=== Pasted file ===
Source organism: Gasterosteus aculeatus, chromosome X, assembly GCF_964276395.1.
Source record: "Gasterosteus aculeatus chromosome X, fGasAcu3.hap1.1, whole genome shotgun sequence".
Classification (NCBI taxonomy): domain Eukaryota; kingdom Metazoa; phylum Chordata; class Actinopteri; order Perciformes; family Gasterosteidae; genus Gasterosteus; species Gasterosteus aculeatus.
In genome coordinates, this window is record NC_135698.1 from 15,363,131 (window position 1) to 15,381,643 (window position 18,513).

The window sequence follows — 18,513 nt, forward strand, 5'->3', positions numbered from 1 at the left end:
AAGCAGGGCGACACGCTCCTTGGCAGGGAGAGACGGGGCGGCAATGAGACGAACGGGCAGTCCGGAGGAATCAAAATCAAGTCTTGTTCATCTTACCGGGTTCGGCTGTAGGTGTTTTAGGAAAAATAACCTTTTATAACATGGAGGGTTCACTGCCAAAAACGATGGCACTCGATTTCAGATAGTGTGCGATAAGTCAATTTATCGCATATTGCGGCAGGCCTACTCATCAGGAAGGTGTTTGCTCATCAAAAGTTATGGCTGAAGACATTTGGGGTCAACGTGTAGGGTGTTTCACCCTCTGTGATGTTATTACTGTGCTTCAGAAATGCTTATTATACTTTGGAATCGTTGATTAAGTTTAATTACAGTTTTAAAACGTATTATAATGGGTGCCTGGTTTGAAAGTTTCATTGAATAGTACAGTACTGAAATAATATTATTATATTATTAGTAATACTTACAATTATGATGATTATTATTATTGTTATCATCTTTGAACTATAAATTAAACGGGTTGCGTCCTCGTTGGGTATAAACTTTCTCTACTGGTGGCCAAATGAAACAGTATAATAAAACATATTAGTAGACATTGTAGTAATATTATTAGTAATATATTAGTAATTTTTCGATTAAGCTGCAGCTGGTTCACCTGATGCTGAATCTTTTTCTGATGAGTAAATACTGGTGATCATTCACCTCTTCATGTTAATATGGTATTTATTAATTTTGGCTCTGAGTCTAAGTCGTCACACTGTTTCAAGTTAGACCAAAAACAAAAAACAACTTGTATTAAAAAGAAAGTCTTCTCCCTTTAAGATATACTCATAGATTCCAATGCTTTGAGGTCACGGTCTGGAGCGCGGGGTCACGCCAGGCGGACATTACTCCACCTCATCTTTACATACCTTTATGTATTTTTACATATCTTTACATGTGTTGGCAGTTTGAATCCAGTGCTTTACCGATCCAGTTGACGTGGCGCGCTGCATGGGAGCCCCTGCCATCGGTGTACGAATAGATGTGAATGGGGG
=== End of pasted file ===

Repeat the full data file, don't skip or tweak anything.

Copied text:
Source organism: Gasterosteus aculeatus, chromosome X, assembly GCF_964276395.1.
Source record: "Gasterosteus aculeatus chromosome X, fGasAcu3.hap1.1, whole genome shotgun sequence".
Classification (NCBI taxonomy): domain Eukaryota; kingdom Metazoa; phylum Chordata; class Actinopteri; order Perciformes; family Gasterosteidae; genus Gasterosteus; species Gasterosteus aculeatus.
In genome coordinates, this window is record NC_135698.1 from 15,363,131 (window position 1) to 15,381,643 (window position 18,513).

The window sequence follows — 18,513 nt, forward strand, 5'->3', positions numbered from 1 at the left end:
AAGCAGGGCGACACGCTCCTTGGCAGGGAGAGACGGGGCGGCAATGAGACGAACGGGCAGTCCGGAGGAATCAAAATCAAGTCTTGTTCATCTTACCGGGTTCGGCTGTAGGTGTTTTAGGAAAAATAACCTTTTATAACATGGAGGGTTCACTGCCAAAAACGATGGCACTCGATTTCAGATAGTGTGCGATAAGTCAATTTATCGCATATTGCGGCAGGCCTACTCATCAGGAAGGTGTTTGCTCATCAAAAGTTATGGCTGAAGACATTTGGGGTCAACGTGTAGGGTGTTTCACCCTCTGTGATGTTATTACTGTGCTTCAGAAATGCTTATTATACTTTGGAATCGTTGATTAAGTTTAATTACAGTTTTAAAACGTATTATAATGGGTGCCTGGTTTGAAAGTTTCATTGAATAGTACAGTACTGAAATAATATTATTATATTATTAGTAATACTTACAATTATGATGATTATTATTATTGTTATCATCTTTGAACTATAAATTAAACGGGTTGCGTCCTCGTTGGGTATAAACTTTCTCTACTGGTGGCCAAATGAAACAGTATAATAAAACATATTAGTAGACATTGTAGTAATATTATTAGTAATATATTAGTAATTTTTCGATTAAGCTGCAGCTGGTTCACCTGATGCTGAATCTTTTTCTGATGAGTAAATACTGGTGATCATTCACCTCTTCATGTTAATATGGTATTTATTAATTTTGGCTCTGAGTCTAAGTCGTCACACTGTTTCAAGTTAGACCAAAAACAAAAAACAACTTGTATTAAAAAGAAAGTCTTCTCCCTTTAAGATATACTCATAGATTCCAATGCTTTGAGGTCACGGTCTGGAGCGCGGGGTCACGCCAGGCGGACATTACTCCACCTCATCTTTACATACCTTTATGTATTTTTACATATCTTTACATGTGTTGGCAGTTTGAATCCAGTGCTTTACCGATCCAGTTGACGTGGCGCGCTGCATGGGAGCCCCTGCCATCGGTGTACGAATAGATGTGAATGGGGG